Former clients of a failed RIA lost their bid to win $68 million from C.L. King & Associates, the adviser's one time clearing and custodial firm, an arbitration panel ruled.
After a lengthy arbitration process that lasted for 78 hearings, three arbitrators denied all of the client's claims earlier this month, according to a copy of the arbitration award.
"It's been the longest [arbitration] I've ever done," says Christopher Robertson, an attorney at Seyfarth Shaw who represented C.L. King.
Though the firm beat back these claims, other arbitrations stemming from the collapse of NSB Advisors are proceeding, according to people familiar with the matter.
"This particular case involved one of the larger accounts," Robertson says of the sizable claimed damages.
In the latest case, five former clients alleged that C.L. King breached its duty as a custodian, had been negligent and breached its contracts.
They became clients of NSB Advisors in 2009. The Fishkill, New York-based firm, which was not named in this case, used C.L. King as its clearing and custodian until 2012. The RIA pursued an investment strategy that relied on margin calls and which ultimately failed.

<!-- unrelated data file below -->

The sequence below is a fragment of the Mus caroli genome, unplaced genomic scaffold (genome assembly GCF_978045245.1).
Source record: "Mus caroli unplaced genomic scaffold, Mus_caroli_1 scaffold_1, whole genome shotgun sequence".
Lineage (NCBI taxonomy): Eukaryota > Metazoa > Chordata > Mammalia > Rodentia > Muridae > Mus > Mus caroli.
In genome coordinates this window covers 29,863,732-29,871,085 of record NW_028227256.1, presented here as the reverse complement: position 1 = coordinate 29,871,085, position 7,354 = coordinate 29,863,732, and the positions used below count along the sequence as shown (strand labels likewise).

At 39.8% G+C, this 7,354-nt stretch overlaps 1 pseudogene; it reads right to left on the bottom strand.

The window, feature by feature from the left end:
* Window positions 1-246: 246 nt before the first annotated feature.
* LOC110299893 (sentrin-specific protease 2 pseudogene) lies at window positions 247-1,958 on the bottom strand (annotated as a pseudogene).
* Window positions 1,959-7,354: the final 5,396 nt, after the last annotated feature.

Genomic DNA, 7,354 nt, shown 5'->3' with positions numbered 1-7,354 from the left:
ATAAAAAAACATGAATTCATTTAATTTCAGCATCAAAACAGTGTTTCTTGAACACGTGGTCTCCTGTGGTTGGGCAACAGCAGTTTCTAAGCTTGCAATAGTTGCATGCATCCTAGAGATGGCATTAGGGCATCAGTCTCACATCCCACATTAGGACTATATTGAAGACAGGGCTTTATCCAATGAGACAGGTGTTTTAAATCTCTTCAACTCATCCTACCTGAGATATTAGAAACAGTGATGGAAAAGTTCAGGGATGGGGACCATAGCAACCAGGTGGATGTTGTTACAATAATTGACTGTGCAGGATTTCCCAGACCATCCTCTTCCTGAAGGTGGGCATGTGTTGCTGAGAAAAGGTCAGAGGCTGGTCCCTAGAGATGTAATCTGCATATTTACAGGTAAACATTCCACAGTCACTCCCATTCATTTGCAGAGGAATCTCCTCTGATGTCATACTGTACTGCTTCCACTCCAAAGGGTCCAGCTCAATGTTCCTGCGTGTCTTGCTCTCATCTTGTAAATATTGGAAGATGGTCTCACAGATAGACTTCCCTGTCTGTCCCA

The five clients sought damages from C.L. King because the Albany, New York-based firm "departed in significant ways from the normal 'back office' relationship of a custodian and clearing broker to advised accounts in order to gain substantial compensation," according to arbitration documents.
They further claimed that C.L. King enabled NSB Advisors to "drastically" over leverage their accounts through "excessive margin lending and other wrongful practices."
C.L. King denied all the allegations, saying that the firm did not depart from its prescribed custodial and clearing roles.
"Our argument was that factually we did nothing wrong, that there was no violation of FINRA rules or anything like that," Robertson says.
Ross Intelisano, a New York-based attorney at Rich, Intelisano & Katz who represented the clients, declined to comment.
Most of the arbitration hearings for the case, first filed in September 2014, occurred during 2016 and early 2017. The arbitrators signed off on their decision May 5.
"I think it is a confirmation of the importance of understanding what the roles are between clearing/custodial firms and the RIA," Robertson says. "We need to be careful not to extend those responsibilities to a clearing firm that is providing more ministerial clearing functions unless there is evidence of fraud."
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